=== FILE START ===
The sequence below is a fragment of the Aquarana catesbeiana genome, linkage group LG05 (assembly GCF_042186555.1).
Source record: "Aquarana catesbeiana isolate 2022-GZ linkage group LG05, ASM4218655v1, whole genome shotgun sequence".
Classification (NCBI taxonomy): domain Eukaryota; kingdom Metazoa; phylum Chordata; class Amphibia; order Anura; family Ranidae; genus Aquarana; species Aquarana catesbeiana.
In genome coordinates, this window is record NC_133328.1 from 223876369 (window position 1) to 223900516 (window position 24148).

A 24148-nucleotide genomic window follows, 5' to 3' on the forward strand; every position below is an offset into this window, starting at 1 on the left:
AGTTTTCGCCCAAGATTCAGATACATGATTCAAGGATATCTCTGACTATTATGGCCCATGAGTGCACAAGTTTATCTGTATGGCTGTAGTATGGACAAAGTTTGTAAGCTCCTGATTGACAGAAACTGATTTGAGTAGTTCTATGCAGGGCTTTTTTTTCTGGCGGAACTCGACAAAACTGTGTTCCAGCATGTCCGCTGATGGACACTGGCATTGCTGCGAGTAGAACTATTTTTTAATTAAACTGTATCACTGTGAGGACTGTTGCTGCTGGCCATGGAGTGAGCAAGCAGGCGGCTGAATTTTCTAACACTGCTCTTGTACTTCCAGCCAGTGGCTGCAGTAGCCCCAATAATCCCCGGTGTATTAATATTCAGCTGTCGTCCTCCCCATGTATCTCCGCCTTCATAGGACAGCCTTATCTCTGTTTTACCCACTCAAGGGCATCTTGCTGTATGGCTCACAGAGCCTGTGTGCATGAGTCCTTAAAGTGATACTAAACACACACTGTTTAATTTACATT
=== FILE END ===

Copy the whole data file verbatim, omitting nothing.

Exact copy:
The sequence below is a fragment of the Aquarana catesbeiana genome, linkage group LG05 (assembly GCF_042186555.1).
Source record: "Aquarana catesbeiana isolate 2022-GZ linkage group LG05, ASM4218655v1, whole genome shotgun sequence".
Classification (NCBI taxonomy): domain Eukaryota; kingdom Metazoa; phylum Chordata; class Amphibia; order Anura; family Ranidae; genus Aquarana; species Aquarana catesbeiana.
In genome coordinates, this window is record NC_133328.1 from 223876369 (window position 1) to 223900516 (window position 24148).

A 24148-nucleotide genomic window follows, 5' to 3' on the forward strand; every position below is an offset into this window, starting at 1 on the left:
AGTTTTCGCCCAAGATTCAGATACATGATTCAAGGATATCTCTGACTATTATGGCCCATGAGTGCACAAGTTTATCTGTATGGCTGTAGTATGGACAAAGTTTGTAAGCTCCTGATTGACAGAAACTGATTTGAGTAGTTCTATGCAGGGCTTTTTTTTCTGGCGGAACTCGACAAAACTGTGTTCCAGCATGTCCGCTGATGGACACTGGCATTGCTGCGAGTAGAACTATTTTTTAATTAAACTGTATCACTGTGAGGACTGTTGCTGCTGGCCATGGAGTGAGCAAGCAGGCGGCTGAATTTTCTAACACTGCTCTTGTACTTCCAGCCAGTGGCTGCAGTAGCCCCAATAATCCCCGGTGTATTAATATTCAGCTGTCGTCCTCCCCATGTATCTCCGCCTTCATAGGACAGCCTTATCTCTGTTTTACCCACTCAAGGGCATCTTGCTGTATGGCTCACAGAGCCTGTGTGCATGAGTCCTTAAAGTGATACTAAACACACACTGTTTAATTTACATT